Rouge Park on Detroit's far west side is usually pretty mellow on a Sunday night.
But in one corner of the park, near the swimming pool, a party broke out around 5 p.m., with hundreds of folks dressed in white for the ninth annual "White Party" in Detroit. (No, as we've said in the past, it's not another name for a Trump rally.)
Some people put out more elaborate spreads than others, and a few even brought caterers who cooked on the spot. When a DJ started playing music, a line dance broke out.
The event came off with relative ease, though a sudden thunderstorm swept through around 8:15 p.m. and ended things early as people scrambled to gather tables, food and chairs and make a run for the car.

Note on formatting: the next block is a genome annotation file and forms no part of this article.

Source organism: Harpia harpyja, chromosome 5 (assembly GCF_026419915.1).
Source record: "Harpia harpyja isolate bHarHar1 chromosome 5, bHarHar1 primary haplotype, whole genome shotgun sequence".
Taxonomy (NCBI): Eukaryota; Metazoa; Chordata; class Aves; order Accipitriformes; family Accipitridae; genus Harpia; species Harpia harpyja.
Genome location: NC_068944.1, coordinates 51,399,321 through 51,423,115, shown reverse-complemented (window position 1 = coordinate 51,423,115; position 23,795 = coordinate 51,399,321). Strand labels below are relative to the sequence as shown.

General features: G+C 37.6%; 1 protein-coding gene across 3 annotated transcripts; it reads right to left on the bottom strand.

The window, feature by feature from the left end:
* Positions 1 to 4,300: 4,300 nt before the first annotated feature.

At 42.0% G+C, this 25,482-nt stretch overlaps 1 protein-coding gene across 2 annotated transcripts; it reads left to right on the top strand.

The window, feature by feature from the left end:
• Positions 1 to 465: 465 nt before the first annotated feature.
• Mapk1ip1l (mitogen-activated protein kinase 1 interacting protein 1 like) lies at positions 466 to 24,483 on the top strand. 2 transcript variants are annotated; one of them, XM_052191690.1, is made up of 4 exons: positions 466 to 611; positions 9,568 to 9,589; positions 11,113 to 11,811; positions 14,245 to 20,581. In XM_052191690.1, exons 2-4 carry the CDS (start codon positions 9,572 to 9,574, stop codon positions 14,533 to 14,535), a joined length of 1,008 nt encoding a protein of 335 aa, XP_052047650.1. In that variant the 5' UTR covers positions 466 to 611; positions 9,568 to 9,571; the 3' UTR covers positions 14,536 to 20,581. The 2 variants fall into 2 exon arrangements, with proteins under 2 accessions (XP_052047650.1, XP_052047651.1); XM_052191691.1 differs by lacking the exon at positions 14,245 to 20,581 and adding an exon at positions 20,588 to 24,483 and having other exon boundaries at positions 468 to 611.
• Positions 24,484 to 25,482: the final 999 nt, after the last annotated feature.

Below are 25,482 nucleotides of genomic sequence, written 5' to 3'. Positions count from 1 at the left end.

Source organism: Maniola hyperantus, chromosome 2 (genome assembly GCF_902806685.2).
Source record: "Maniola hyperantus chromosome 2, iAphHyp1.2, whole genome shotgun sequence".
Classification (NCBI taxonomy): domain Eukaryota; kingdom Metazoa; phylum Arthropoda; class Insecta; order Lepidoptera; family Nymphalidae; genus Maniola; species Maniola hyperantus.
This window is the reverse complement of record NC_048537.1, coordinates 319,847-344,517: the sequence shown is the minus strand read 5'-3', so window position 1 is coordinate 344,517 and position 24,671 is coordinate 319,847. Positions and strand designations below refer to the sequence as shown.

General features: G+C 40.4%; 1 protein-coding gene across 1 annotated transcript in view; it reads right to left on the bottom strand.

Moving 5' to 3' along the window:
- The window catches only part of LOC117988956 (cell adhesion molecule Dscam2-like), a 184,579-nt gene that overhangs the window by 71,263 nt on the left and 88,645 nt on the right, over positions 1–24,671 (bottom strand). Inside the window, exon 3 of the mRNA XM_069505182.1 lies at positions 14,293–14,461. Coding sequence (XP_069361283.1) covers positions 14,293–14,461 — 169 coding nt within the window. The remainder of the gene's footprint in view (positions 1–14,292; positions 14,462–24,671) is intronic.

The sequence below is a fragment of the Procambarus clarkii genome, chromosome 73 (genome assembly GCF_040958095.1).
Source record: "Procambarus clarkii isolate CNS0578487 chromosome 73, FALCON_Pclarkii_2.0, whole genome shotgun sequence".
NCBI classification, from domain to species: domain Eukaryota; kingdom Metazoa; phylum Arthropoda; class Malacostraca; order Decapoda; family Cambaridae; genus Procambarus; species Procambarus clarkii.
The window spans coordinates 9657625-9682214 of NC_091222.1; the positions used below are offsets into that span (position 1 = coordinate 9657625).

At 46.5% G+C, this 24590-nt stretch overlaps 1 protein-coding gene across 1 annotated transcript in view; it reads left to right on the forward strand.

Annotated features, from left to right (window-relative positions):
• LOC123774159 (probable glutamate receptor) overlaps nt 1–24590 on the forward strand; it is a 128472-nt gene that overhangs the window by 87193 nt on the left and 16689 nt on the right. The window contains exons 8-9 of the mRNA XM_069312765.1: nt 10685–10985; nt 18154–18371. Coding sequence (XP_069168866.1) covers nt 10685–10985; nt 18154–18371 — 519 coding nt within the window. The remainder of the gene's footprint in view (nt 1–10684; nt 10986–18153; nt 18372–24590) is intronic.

The White Party began in 1988, according to the website Untapped Cities, when a Frenchman Francois Pasquier in Paris invited a group of friends to an elegant outdoor dinner, and only disclosed the location at the last minute. To find each other in the park, everyone wore white. It became known as "Diner en Blanc," which is French for white dinner. In Detroit and elsewhere it's often referred to as the "White Party."
Today, the by-invitation event spans five continents. The idea is for people to "flash gather" and set up a temporary, elegant dining area and then after several hours, clean up and move on. Friends involved in organizing the event invite people and those folks then invite others. Most people don't know the location until days before. Everyone brings some food or beverage for their group table.
Past sites of the local event include Eastern Market, Palmer Park and the Heidelberg Project.